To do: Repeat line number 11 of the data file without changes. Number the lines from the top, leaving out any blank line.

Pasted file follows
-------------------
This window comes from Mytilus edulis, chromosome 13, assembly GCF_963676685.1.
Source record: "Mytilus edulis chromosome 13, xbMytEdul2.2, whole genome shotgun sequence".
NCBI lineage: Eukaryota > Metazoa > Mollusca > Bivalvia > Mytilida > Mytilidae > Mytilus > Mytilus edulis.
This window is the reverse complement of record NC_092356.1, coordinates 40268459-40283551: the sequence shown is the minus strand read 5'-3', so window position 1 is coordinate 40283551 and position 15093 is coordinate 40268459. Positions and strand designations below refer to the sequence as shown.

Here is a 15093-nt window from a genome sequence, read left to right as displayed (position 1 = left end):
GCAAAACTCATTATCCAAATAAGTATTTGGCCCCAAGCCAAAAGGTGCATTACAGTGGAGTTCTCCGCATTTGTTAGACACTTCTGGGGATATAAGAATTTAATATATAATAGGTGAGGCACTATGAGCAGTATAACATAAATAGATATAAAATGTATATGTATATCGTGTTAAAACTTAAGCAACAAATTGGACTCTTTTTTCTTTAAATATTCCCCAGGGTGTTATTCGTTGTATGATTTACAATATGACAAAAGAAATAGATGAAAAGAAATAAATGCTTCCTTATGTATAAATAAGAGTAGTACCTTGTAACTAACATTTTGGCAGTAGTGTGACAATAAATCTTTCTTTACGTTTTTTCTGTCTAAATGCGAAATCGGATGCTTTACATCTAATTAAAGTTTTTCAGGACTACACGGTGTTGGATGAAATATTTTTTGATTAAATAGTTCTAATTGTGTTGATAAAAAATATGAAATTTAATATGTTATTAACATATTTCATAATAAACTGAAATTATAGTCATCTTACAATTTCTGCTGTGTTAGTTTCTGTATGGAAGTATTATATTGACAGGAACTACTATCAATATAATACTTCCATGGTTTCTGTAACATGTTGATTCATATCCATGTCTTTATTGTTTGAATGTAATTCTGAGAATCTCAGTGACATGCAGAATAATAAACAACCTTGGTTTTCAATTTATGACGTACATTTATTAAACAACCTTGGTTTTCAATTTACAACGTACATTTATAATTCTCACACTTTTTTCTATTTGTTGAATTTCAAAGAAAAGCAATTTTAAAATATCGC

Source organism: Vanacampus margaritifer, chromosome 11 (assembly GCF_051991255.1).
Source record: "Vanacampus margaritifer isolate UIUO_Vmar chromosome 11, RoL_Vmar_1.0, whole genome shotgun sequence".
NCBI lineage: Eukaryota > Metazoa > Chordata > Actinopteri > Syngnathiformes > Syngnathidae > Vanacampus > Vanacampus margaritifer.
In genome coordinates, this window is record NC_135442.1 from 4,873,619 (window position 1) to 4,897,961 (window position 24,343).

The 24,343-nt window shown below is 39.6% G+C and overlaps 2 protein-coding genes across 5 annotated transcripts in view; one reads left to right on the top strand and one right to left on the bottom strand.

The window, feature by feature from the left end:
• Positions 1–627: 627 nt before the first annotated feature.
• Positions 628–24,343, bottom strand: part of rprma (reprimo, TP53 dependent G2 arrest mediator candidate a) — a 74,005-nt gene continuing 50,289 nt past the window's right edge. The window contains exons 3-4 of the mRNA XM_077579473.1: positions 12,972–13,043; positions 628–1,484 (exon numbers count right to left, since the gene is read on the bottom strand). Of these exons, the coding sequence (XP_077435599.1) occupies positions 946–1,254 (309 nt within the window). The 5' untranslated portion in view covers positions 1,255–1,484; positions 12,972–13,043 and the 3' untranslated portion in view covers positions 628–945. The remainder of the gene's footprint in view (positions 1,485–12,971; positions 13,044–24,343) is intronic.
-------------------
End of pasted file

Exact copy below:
The 24,343-nt window shown below is 39.6% G+C and overlaps 2 protein-coding genes across 5 annotated transcripts in view; one reads left to right on the top strand and one right to left on the bottom strand.